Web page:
I was thinking recently, on account of the holiday, about the Wampanoag people (a.k.a. Native Americans), who joined the Plymouth Pilgrims in a week of feasting, the first Thanksgiving. From a Christian point of view they were pagan, unaware of the revelation of God in Christ and uninformed by biblical instruction. What motivated them to peaceably join the Pilgrims in a feast, rather than despise or destroy the strangers on their shore? Was it the recognition, despite a wide cultural gap, of shared humanity? A sense of respect for human dignity?
Equal dignity defines the ground on which unimaginable reconciliations become thinkable, such as the peaceable kingdom Isaiah foresaw, where “natural” enemies rest together. An alternative vision is to deny the dignity of others and reap the whirlwind.
As my friend and mentor, Haddon Willmer, has written, “Enmity is intensified whenever people feel that their honour has been slighted.” The comment goes a long way to explaining conflicts around the globe, and around the house. He goes on to say, “Some want to give rather than receive. If that giving is spurned, an insatiable passion for revenge or justice can be provoked. That is why it is not only the wickedly proud and selfish people who can become implacable fighters; when the good intentions of generous constructive people are thwarted, they become very angry.” And so we are, Americans steeped in the self-imaginary of our national good intents, perplexed and more than a little angry that the world is not more grateful for all that we are trying to do for them.
But of course the real lesson is this: disregard the God-given dignity of others and even the best intended deeds cause offense. Then off we go in a spiral of mutual recrimination, hostility, violence and destruction. Give dignity its due and something better might happen.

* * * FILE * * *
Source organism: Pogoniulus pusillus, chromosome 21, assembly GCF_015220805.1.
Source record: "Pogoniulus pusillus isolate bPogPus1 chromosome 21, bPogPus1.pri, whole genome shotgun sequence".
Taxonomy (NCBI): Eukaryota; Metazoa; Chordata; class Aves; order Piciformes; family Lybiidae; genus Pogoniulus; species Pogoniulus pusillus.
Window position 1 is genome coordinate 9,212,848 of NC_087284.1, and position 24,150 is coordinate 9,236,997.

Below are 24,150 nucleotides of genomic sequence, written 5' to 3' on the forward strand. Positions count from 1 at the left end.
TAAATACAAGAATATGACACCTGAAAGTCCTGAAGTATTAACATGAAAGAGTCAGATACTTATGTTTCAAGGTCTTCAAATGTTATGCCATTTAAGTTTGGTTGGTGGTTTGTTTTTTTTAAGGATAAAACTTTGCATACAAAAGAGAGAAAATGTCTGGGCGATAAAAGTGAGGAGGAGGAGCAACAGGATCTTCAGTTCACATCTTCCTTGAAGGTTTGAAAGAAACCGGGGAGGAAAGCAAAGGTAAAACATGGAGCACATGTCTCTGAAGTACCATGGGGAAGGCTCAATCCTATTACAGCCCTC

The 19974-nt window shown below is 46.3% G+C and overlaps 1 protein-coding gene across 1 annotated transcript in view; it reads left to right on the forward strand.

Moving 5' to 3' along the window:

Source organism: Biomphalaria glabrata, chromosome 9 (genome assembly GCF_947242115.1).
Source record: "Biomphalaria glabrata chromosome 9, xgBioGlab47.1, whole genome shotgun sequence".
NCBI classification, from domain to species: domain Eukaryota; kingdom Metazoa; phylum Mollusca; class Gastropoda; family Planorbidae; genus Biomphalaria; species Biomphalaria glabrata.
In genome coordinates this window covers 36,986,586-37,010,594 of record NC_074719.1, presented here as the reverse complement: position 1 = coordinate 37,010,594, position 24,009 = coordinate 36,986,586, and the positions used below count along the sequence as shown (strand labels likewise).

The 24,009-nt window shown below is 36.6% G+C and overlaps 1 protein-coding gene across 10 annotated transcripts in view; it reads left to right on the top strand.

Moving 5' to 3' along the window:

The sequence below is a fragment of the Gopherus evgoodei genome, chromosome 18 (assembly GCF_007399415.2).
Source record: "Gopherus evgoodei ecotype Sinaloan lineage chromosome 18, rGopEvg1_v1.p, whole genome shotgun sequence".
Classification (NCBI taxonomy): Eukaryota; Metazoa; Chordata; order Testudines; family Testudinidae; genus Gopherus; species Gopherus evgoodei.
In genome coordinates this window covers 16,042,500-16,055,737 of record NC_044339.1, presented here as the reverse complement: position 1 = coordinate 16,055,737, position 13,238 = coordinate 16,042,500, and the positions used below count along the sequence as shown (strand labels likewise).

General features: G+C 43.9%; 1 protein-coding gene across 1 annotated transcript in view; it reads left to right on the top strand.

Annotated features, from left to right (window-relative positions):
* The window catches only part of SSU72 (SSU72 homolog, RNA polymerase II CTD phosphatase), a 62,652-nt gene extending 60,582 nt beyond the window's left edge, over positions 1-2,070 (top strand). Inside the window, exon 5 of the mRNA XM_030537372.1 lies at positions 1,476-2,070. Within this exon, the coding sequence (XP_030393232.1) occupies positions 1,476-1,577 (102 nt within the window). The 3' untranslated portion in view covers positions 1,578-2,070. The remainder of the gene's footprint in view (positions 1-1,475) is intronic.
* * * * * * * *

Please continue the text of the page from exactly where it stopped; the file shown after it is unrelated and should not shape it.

In the work where I’m involved with impoverished communities, LifeWind International, the principle of Equal Dignity is foundational. It is the coming issue, I believe, in the continuing campaign to find solutions to world poverty. Dignity forces the discussion of poverty beyond economic development, a discourse that too easily slides down the path of condescending pity and lurking superiority. In our secret hearts we are tempted to believe that poverty might be a sign of some intrinsic defect, while wealth is the confirmation of our superior abilities. Noblesse oblige. Here come the rich to rescue the poor. But those on the receiving side of our intended generosity see the truth of what we believe behind our stuffed pocketbooks. If we deny equal dignity, we sow the seeds of long-term resentment. Dignity for the poor and oppressed is not the prize we give them at the end, once we have won the battle, but the starting point for a new way of working together.
This principle is the missing element in much of what goes under the name of mission still today. But where it is embraced and practiced, Equal Dignity of all people, rich and poor, believers and unbelievers, is the path upwards, a steep and narrow way that opens to life and liberation from the vortex of humiliation. Seeing people with the dignity endowed by God is how we begin to discover what it means to live God’s life in this world, as Jesus did, together.